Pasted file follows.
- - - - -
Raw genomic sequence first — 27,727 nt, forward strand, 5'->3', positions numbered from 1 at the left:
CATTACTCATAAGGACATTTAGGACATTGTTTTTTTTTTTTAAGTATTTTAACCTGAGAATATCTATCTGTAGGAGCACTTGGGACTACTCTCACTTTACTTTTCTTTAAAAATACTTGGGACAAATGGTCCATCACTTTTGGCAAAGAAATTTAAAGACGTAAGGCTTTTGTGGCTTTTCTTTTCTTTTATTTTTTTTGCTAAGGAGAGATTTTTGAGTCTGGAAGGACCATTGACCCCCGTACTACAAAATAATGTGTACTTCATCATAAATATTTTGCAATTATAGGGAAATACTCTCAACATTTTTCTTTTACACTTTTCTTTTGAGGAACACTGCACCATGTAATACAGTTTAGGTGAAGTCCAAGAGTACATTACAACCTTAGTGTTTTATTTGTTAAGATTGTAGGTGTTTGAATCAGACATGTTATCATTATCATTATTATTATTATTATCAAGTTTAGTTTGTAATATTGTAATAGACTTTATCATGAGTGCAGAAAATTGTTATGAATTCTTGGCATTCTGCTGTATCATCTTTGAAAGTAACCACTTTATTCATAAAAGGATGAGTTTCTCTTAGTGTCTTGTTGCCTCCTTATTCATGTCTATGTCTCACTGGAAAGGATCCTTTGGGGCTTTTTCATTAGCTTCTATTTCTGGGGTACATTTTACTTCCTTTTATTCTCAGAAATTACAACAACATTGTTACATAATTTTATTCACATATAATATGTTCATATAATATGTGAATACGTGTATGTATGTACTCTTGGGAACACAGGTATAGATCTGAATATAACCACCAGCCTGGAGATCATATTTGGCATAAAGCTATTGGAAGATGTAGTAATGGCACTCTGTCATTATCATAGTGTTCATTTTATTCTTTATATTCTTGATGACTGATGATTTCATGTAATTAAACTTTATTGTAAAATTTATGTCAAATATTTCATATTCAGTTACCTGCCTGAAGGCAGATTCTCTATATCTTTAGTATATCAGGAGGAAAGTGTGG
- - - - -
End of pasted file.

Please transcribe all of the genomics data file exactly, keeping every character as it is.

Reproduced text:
Raw genomic sequence first — 27,727 nt, forward strand, 5'->3', positions numbered from 1 at the left:
CATTACTCATAAGGACATTTAGGACATTGTTTTTTTTTTTTAAGTATTTTAACCTGAGAATATCTATCTGTAGGAGCACTTGGGACTACTCTCACTTTACTTTTCTTTAAAAATACTTGGGACAAATGGTCCATCACTTTTGGCAAAGAAATTTAAAGACGTAAGGCTTTTGTGGCTTTTCTTTTCTTTTATTTTTTTTGCTAAGGAGAGATTTTTGAGTCTGGAAGGACCATTGACCCCCGTACTACAAAATAATGTGTACTTCATCATAAATATTTTGCAATTATAGGGAAATACTCTCAACATTTTTCTTTTACACTTTTCTTTTGAGGAACACTGCACCATGTAATACAGTTTAGGTGAAGTCCAAGAGTACATTACAACCTTAGTGTTTTATTTGTTAAGATTGTAGGTGTTTGAATCAGACATGTTATCATTATCATTATTATTATTATTATCAAGTTTAGTTTGTAATATTGTAATAGACTTTATCATGAGTGCAGAAAATTGTTATGAATTCTTGGCATTCTGCTGTATCATCTTTGAAAGTAACCACTTTATTCATAAAAGGATGAGTTTCTCTTAGTGTCTTGTTGCCTCCTTATTCATGTCTATGTCTCACTGGAAAGGATCCTTTGGGGCTTTTTCATTAGCTTCTATTTCTGGGGTACATTTTACTTCCTTTTATTCTCAGAAATTACAACAACATTGTTACATAATTTTATTCACATATAATATGTTCATATAATATGTGAATACGTGTATGTATGTACTCTTGGGAACACAGGTATAGATCTGAATATAACCACCAGCCTGGAGATCATATTTGGCATAAAGCTATTGGAAGATGTAGTAATGGCACTCTGTCATTATCATAGTGTTCATTTTATTCTTTATATTCTTGATGACTGATGATTTCATGTAATTAAACTTTATTGTAAAATTTATGTCAAATATTTCATATTCAGTTACCTGCCTGAAGGCAGATTCTCTATATCTTTAGTATATCAGGAGGAAAGTGTGG